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Social Anxiety – How Mindfulness can help

posted Jul 24, 2019, 2:17 AM by Fidelma Farley   [ updated Jul 24, 2019, 3:11 AM ]












It’s not easy experiencing anxiety about socialising. I had it for many years, and it was tough. All that second guessing about what people might think about me, or are thinking, or were thinking – it’s exhausting. 

Social anxiety can manifest in a variety of ways, including:
Being consistently late for social occasions, as the anxiety delays getting ready and leaving on time.  I was so bad, my friends took to telling me that the start time was 30 minutes earlier than it actually was, so there was some chance I’d arrive within a reasonable time! Or it can be the opposite – consistently arriving very early for social occasions.
Finding it hard to leave social occasions for fear of drawing people’s attention, even for the short time it takes to say goodbye. Or it can be the opposite – consistently slipping away without saying goodbye to anyone.
And then the big one – worrying about what people think. This type of rumination can go on for days before the event (‘what will people of me, of how I look, of what I say’), during the event itself, sometimes making it difficult to talk to people, and then after the event, going over and over what people may have thought (‘what did people think when I said this, what did they mean when they said that’).

It’s easy to say to ourselves that none of this matters, but that doesn’t help. The feelings of anxiety are still there, the racing mind is still there. In fact, social anxiety has its roots in a universal and very primal fear – the fear of being rejected by the tribe. For our ancestors to survive, they needed each other and the mutual support of the tribe. Banishment from the tribe meant almost certain death. Even for us today, feelings of isolation or exclusion are very painful, and the prospect of those painful feelings triggers this primal fear of judgement and rejection. Even if a person isn’t actually alone, just feeling isolated internally can have a negative impact on their physical as well as their mental health. 

                                                    
I Give You Back
I take myself back, fear.
You are not my shadow any longer.
I won’t hold you in my hands.
You can’t live in my eyes, my ears, my voice
my belly, or in my heart my heart
my heart my heart
But come here, fear
I am alive and you are so afraid
of dying.

Joy Harjo



So how can mindfulness help?
Firstly, mindfulness develops self-awareness so that we get to know ourselves in all our messy glory. We get to know what are values are, what’s important to us. When we know ourselves better, we’re less swayed by what others think, which means we’re on more solid ground when we relate to others, not the shifting sands of what we think they think.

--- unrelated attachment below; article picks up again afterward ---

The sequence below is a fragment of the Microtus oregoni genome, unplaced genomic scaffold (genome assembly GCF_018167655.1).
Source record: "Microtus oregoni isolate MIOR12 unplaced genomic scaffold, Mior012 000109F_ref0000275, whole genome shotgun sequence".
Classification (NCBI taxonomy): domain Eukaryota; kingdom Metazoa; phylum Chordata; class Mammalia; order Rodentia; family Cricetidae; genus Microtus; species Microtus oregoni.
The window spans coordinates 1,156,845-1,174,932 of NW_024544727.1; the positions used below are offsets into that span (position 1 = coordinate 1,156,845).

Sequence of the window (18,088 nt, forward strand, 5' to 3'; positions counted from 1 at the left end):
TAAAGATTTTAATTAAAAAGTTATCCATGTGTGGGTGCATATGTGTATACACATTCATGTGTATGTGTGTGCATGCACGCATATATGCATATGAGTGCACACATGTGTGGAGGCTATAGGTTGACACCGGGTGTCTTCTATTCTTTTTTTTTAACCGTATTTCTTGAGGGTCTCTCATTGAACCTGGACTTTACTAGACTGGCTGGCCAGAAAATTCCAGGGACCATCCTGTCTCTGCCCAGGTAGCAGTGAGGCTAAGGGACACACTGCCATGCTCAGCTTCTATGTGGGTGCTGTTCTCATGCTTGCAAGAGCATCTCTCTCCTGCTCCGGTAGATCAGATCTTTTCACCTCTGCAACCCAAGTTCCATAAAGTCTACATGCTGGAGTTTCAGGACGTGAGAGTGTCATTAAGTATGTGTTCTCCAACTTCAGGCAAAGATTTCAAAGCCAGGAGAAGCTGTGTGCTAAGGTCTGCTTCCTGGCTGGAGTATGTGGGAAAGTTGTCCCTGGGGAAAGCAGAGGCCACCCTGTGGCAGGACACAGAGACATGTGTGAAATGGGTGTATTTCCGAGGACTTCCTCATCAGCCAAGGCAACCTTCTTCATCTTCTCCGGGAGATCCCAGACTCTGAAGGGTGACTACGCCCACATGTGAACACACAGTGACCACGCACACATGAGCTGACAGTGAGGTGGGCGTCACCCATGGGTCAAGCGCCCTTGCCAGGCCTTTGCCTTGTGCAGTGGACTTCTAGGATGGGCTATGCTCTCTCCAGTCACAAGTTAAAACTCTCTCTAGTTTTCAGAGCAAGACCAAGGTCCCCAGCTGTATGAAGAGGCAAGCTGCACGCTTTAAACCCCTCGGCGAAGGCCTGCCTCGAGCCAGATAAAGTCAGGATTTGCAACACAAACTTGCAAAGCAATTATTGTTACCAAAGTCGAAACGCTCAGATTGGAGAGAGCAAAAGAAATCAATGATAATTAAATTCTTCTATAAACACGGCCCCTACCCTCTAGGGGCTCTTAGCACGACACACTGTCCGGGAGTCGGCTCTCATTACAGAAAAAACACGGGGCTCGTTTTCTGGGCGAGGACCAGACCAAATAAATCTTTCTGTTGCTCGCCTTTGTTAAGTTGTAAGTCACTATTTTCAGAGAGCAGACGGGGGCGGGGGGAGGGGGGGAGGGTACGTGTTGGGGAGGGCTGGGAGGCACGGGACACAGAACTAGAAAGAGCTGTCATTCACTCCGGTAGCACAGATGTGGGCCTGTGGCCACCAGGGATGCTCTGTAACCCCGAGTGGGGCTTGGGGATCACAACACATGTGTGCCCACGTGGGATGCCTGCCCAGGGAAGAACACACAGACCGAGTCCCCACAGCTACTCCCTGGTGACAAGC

Secondly, through mindfulness practice you come to see that thoughts are not facts, they’re just mental events that may or may not be true. In my individual and group mindfulness classes, this phrase, ‘thoughts are not facts’, is regularly named as one of the things that has had the most positive impact. It’s one I turn to all the time, especially if I find myself falling into old habits of worrying about what people might think of me.

Thirdly, mindfulness meditations like the Loving Kindness meditation develop a sense of common humanity, a sense that even though there are, of course, differences between us all, we share so much simply by being alive on this earth. This is a powerful antidote to feelings of isolation, as it helps us to recognise that we are not alone, that the feelings we experience are experienced at some point by human beings all over the world. Everybody wants to be loved and accepted, everybody wants to be happy.


A short Mindfulness exercise
Although mindfulness has the most effect when practiced regularly, ideally through mindfulness meditation, even a few minutes a day of being mindful can make a difference.
- Start by noticing the contact of feet on the floor, and your bum on the chair if you’re sitting. Notice the solidity of the ground supporting your body. 
- Then pay attention to three breaths, focusing particularly on each exhalation, as this helps release tension. Placing a hand on your tummy helps to keep the attention on the breath, and it’s quite comforting too, though it may not be possible to do this, depending on where you are.
- If your inner critic is loud, silently saying to yourself, ‘It’s ok, it’s ok’ can lessen the inner critical voice and provide reassurance. 

It’s good to pick a time of day that you do this regularly, for example, in the shower, waiting for a bus, when you sit at your computer, before you go to sleep at night, but you can do this exercise as often as you wish during the day. 


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